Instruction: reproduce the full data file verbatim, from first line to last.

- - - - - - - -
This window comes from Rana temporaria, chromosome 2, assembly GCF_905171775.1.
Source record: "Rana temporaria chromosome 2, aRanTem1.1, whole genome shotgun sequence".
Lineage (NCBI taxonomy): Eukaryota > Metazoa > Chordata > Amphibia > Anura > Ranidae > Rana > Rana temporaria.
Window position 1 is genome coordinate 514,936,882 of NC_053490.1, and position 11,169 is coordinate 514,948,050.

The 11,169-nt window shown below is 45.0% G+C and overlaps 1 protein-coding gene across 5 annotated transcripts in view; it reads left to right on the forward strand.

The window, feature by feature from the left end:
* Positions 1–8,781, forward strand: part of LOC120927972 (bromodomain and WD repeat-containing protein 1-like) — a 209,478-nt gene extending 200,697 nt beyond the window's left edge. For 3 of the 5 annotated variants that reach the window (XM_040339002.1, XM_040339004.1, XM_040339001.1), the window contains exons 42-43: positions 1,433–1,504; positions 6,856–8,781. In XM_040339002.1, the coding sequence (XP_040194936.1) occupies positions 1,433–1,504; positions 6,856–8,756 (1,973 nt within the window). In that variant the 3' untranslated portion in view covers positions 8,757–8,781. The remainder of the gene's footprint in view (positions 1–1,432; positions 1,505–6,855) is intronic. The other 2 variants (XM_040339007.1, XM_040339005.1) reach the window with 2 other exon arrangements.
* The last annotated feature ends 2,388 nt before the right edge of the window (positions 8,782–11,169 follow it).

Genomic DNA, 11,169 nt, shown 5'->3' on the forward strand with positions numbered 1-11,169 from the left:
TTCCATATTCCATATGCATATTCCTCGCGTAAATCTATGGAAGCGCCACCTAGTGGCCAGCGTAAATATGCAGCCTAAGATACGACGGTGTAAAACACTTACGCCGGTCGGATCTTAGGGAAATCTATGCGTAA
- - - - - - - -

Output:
This window comes from Rana temporaria, chromosome 2, assembly GCF_905171775.1.
Source record: "Rana temporaria chromosome 2, aRanTem1.1, whole genome shotgun sequence".
Lineage (NCBI taxonomy): Eukaryota > Metazoa > Chordata > Amphibia > Anura > Ranidae > Rana > Rana temporaria.
Window position 1 is genome coordinate 514,936,882 of NC_053490.1, and position 11,169 is coordinate 514,948,050.

The 11,169-nt window shown below is 45.0% G+C and overlaps 1 protein-coding gene across 5 annotated transcripts in view; it reads left to right on the forward strand.

The window, feature by feature from the left end:
* Positions 1–8,781, forward strand: part of LOC120927972 (bromodomain and WD repeat-containing protein 1-like) — a 209,478-nt gene extending 200,697 nt beyond the window's left edge. For 3 of the 5 annotated variants that reach the window (XM_040339002.1, XM_040339004.1, XM_040339001.1), the window contains exons 42-43: positions 1,433–1,504; positions 6,856–8,781. In XM_040339002.1, the coding sequence (XP_040194936.1) occupies positions 1,433–1,504; positions 6,856–8,756 (1,973 nt within the window). In that variant the 3' untranslated portion in view covers positions 8,757–8,781. The remainder of the gene's footprint in view (positions 1–1,432; positions 1,505–6,855) is intronic. The other 2 variants (XM_040339007.1, XM_040339005.1) reach the window with 2 other exon arrangements.
* The last annotated feature ends 2,388 nt before the right edge of the window (positions 8,782–11,169 follow it).

Genomic DNA, 11,169 nt, shown 5'->3' on the forward strand with positions numbered 1-11,169 from the left:
TTCCATATTCCATATGCATATTCCTCGCGTAAATCTATGGAAGCGCCACCTAGTGGCCAGCGTAAATATGCAGCCTAAGATACGACGGTGTAAAACACTTACGCCGGTCGGATCTTAGGGAAATCTATGCGTAA